Today, death is being reconceptualised around the world as heritage, replete with material markers and intangible performances. These heritages of death are personal, national and international. They are vernacular as well as official, sanctioned as well as alternative. This book brings together more than twenty international scholars to consider the heritage of death from spatial, political, religious, economic, cultural, aesthetic and emotive aspects. It showcases different attitudes and phases of death and their relationship to heritage through ethnographically informed case studies to illustrate both general patterns and local and national variations. Through analyses of material expressions and social practices of grief, mourning and remembrance, this book shows not only what death means in contemporary societies, but also how individuals, groups and nations act towards death.
Table of Contents
PART I Introduction
1. Heritage of Death: Emotion, Memory and Practice MATTIAS FRIHAMMAR AND HELAINE SILVERMAN
PART II Affect
2. Graveside Shrines: Private or Public Space? EVA SILVÉN 3. Framing Children’s Sections in Cemeteries CATHARINA NOLIN 4. Taken "As Read": Locating Death in the Rhetoric of Cemetery Conservation in England JULIE RUGG
PART III Celebrity
5. "At last, Garbo is coming home": Celebrity, Death and Nation MATTIAS FRIHAMMAR 6. Dissonant Heritage and Dark Tourism at Lenin’s Mausoleum MAGDALENA BANASZKIEWICZ 7. The Corpse, Heritage, and Tourism: The Multiple Ontologies of the Body of King Richard III of England CRAIG YOUNG AND DUNCAN LIGHT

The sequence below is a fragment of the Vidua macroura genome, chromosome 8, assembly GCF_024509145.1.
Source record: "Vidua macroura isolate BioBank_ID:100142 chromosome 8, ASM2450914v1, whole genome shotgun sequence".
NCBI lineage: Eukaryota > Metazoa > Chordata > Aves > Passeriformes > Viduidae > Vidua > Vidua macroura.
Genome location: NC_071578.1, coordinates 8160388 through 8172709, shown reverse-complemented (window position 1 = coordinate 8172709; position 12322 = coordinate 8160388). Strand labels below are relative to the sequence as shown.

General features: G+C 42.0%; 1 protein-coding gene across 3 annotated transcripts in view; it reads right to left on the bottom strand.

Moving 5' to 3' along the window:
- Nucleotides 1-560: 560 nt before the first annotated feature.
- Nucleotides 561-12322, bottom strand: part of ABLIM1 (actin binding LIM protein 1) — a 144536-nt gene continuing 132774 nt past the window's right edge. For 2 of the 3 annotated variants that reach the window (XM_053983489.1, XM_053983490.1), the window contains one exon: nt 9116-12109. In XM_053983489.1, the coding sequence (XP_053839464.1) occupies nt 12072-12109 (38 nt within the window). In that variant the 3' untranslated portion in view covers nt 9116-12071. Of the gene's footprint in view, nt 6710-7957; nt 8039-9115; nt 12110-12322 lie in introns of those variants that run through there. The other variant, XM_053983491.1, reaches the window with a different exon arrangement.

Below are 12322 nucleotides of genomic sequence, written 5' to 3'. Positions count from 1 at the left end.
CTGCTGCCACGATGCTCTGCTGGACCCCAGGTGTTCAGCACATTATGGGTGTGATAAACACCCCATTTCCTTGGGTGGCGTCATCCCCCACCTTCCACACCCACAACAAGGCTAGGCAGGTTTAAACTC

PART IV War
8. The Poppies Exhibit: Producing and Consuming Commemoration of World War I in Britain PAUL HARDIN KAPP AND CELE C. OTNES 9. At the Shrine of the Fallen: Conserving Australia’s War Memorial Heritage DAVID MASON 10. "Now you have visited the war": The Search for Fallen Soldiers in Russia JOHANNA DAHLIN
PART V Oppression
11. Armenia Aeterna: Commemorative Heritage in Sound, Sculpture, and Movement from Bulgaria’s Armenian Diaspora DONNA A. BUCHANAN 12. Uncovering Violent Narratives: The Heritage of Stalinist Repression in Russia since 1991 MARGARET COMER 13. The Peculiar Heritage of Lynching in America RASUL A. MOWATT
PART VI Unbounded
14. Death Everywhere: Dissolving Commemorative Boundaries in a Liquid World DAVID CHARLES SLOANE 15. Tourists at Chernobyl: Existential Meaning and Digital Media TIM HUTCHINGS AND KATYA LINDEN
PART VII Epilogue
16. "Dark" Tourism and the Heritage of Death JOY M. SATHER-WAGSTAFF
Mattias Frihammar is a teacher and researcher in the Department of Ethnology at Stockholm University (SU). He is the founder of the Critical Heritage Studies Network and a member of the Scientific Council for the Master’s Programme in Cultural Heritage Management at SU.
Helaine Silverman is Professor in the Department of Anthropology at the University of Illinois and Director of the Collaborative for Cultural Heritage Management and Policy (CHAMP).